Discussion

Labelling

The crown labelling chamber appeared to be a useful alternative to soil-covering chambers that were used in previous pulse-labelling experiments in the field (Carbone et al. 2007, Högberg et al. 2007, Bahn et al. 2009). Firstly, there was no contamination of the soil atmosphere by diffusion of 13CO2 into the soil pores that would later have back-diffused into the atmosphere leading to an artefact in soil CO2 efflux. Secondly, only the target tree was labelled, understorey vegetation remained unlabelled. This is important for studying patterns of below-ground allocation because tree roots, especially root respiration, cannot be easily separated from those of the understorey vegetation. Thirdly, the fact that the chamber only includes the crown enables the labelling of tall trees while maintaining a reasonable chamber volume, and therefore requiring a reasonable amount of 13CO2. In addition, as long as the width of the crown increases less than the height of the tree, this type of chamber can be used on tall trees, the limitations being the height of the scaffolds and the access to electricity for the cooling device in remote areas. As far as we know, this is the first in situ pulse-labelling experiment of trees exceeding 8 m in height. Previous in situ labelling experiments were conducted on much smaller trees (2–4 m, Horwath et al. 1994, Carbone et al. 2007, Högberg et al. 2007).

The amount of 13CO2 taken up by the crown was calculated by three independent methods: (i) from the change in [13CO2] with time, (ii) the difference between the cylinder volume and the residual amount of 13CO2 in the chamber at the end of labelling and (iii) the isotopic composition of leaves just after labelling. The first two estimations were very similar but both could have been affected by leaks, whereas method (iii) gave slightly lower values. This was expected because sugar export, leaf respiration and 12CO2 uptake were likely to dilute the 13C content of leaves. According to these estimates, the labelling device was very efficient since more than 70–90% of the injected 13CO2 (corrected for the amount of 13CO2 remaining in the chamber) was recovered in the bulk leaves 30 min after the end of labelling.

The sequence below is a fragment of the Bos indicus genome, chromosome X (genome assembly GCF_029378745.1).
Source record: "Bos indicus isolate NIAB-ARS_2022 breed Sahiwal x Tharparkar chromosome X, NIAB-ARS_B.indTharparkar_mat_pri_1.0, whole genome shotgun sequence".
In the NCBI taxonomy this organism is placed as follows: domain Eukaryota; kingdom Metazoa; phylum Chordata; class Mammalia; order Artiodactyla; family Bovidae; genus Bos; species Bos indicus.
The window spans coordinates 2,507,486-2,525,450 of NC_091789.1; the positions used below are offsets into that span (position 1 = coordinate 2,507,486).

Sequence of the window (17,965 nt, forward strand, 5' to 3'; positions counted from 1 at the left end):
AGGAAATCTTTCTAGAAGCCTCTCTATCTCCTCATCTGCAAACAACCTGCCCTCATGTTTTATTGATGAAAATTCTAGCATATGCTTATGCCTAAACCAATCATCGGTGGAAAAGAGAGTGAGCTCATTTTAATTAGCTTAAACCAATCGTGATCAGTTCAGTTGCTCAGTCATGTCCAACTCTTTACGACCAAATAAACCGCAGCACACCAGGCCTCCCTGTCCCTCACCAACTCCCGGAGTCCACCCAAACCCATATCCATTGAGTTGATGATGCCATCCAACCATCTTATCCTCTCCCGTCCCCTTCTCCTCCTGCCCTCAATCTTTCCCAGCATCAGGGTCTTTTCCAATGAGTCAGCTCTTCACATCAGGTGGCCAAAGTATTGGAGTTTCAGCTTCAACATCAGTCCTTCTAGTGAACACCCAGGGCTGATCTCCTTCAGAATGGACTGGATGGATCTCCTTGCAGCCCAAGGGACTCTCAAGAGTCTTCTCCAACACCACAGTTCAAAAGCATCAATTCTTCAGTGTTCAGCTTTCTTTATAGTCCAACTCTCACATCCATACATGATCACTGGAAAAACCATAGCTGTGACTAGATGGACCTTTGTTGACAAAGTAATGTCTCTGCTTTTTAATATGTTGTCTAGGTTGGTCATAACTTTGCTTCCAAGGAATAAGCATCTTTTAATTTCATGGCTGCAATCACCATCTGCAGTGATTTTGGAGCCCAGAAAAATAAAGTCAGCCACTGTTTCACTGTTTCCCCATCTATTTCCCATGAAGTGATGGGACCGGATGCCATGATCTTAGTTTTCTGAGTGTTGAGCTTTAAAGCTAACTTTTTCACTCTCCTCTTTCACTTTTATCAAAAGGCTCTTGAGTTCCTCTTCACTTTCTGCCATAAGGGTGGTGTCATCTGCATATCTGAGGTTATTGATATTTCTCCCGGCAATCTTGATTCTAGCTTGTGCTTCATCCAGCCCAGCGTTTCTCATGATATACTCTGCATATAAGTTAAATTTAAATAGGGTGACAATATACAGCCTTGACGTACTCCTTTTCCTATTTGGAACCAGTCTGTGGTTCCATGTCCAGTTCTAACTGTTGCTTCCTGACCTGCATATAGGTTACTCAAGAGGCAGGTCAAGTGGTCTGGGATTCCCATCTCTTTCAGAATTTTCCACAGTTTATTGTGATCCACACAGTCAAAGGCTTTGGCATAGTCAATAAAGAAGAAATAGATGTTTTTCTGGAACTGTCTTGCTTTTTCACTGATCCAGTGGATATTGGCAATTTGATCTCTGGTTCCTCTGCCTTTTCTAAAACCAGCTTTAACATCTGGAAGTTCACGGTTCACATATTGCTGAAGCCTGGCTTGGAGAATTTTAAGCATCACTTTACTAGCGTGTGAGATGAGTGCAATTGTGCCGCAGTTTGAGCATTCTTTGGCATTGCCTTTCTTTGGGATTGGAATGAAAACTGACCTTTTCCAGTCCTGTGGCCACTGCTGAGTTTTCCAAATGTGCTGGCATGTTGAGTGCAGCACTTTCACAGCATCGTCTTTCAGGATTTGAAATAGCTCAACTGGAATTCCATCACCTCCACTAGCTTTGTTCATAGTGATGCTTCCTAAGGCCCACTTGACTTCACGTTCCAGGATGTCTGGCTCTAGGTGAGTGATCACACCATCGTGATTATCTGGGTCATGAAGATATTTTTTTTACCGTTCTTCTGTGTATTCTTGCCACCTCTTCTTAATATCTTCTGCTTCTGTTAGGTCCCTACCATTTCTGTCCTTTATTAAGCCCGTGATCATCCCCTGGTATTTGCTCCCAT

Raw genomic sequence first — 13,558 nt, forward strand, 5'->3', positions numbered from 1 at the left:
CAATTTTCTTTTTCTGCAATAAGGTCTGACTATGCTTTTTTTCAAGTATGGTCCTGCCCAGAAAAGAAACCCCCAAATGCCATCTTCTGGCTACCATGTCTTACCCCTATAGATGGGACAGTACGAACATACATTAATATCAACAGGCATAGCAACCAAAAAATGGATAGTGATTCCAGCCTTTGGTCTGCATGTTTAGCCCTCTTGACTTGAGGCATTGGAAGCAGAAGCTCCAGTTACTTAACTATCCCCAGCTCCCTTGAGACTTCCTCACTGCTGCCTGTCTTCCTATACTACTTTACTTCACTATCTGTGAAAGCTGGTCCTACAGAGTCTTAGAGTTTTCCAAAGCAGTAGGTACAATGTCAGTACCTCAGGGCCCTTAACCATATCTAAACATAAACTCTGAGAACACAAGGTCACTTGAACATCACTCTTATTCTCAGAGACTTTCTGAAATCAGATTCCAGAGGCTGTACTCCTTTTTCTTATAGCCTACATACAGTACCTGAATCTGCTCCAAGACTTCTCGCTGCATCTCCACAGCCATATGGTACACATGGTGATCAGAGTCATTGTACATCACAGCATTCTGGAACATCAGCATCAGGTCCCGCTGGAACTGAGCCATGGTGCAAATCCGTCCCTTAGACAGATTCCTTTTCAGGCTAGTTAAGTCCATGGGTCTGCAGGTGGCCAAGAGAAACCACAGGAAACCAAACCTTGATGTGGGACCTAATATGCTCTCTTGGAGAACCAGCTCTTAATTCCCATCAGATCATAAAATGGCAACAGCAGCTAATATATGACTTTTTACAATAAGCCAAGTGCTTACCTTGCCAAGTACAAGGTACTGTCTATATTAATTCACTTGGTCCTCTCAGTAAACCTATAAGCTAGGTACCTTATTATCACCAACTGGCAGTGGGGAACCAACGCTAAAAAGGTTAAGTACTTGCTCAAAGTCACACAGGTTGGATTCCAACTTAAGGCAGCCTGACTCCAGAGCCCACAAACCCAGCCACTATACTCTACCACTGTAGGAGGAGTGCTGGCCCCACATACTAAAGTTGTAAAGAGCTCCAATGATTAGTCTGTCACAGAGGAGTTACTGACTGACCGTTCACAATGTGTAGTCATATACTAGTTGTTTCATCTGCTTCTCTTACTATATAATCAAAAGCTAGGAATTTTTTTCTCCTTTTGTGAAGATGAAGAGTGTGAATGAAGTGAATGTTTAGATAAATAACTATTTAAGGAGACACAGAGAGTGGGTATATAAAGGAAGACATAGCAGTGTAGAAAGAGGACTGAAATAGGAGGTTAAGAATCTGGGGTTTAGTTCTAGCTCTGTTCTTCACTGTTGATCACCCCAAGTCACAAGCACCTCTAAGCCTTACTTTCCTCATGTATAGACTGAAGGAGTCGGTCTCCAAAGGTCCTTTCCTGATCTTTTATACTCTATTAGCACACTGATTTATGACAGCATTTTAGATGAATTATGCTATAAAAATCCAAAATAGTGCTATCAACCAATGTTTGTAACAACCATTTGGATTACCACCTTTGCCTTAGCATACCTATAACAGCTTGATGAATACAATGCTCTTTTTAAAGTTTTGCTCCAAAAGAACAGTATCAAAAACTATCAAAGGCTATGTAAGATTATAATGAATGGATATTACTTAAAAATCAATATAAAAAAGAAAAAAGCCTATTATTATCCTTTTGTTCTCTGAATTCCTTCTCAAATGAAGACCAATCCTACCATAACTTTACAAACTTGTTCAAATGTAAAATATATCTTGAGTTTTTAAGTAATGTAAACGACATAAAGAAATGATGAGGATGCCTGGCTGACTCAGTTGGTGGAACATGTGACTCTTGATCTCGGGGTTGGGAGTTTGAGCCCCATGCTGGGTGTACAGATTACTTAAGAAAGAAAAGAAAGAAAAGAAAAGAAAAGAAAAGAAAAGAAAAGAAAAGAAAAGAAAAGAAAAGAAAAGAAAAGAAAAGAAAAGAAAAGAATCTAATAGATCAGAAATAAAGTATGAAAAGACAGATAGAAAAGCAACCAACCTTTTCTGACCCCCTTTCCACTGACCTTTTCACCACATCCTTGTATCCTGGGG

High-frequency tracking of 13C in respiratory effluxes during the chase period

The TDLAS has proved its reliability for the measurement of the natural abundance of 13C in the atmosphere in the field. Its high temporal resolution allows in situ determination of isotopic CO2 mixing ratios, the isotopic signature of nocturnal ecosystem respiration and the net ecosystem exchange of 12CO2 and 13CO2 (Bowling et al. 2003, Griffis et al. 2004, 2005). It has also given more insight into the temporal variations of the isotopic composition of soil respiration, suggesting changes in the relative contribution of respiratory sources (Marron et al. 2009). TDLAS measures 12CO2 and 13CO2 concentrations separately, rather than isotopic ratios. Values of δ13C of respired CO2 as high as +5000‰ can be measured in flow-through chambers as long as the 13CO2 concentration in the outlet of the chamber remains within the [13CO2] range of the calibration gas. As TDLAS measures specifically 12C16O16O and 13C16O16O, it does not take into account all the CO2 isotopologues, such as 12C18O16O and 12C17O16O, for example, (Griffis et al. 2004). The calculation of total CO2 concentration required a correction (see Eqn. (2)), by assuming the contribution of all other isotopologues to be 0.00474 (fother). This value comes from isotopic abundances used in the high-resolution transmission molecular absorption database (HITRAN, http://www.cfa.harvard.edu/hitran//) and it is related to natural abundance. One might expect that fractionation occurring during photosynthesis, carbohydrate metabolism, transport and respiration would affect fother in the respiratory efflux. More importantly, fother of the labelling gas (0.0116) and of the atmosphere are different. As the respiratory substrates are a mixture of molecules produced before, during and after the pulse labelling, and as CO2 at the outlet of the chambers is a mixture of atmospheric CO2 and respired CO2, fother at the chamber outlets is almost unpredictable. However, using 0.0116 for respired CO2 and 0.00474 at the inlet for calculating [CO2] at the outlet of the chamber only slightly changed the absolute values of CO2 efflux (< 1%).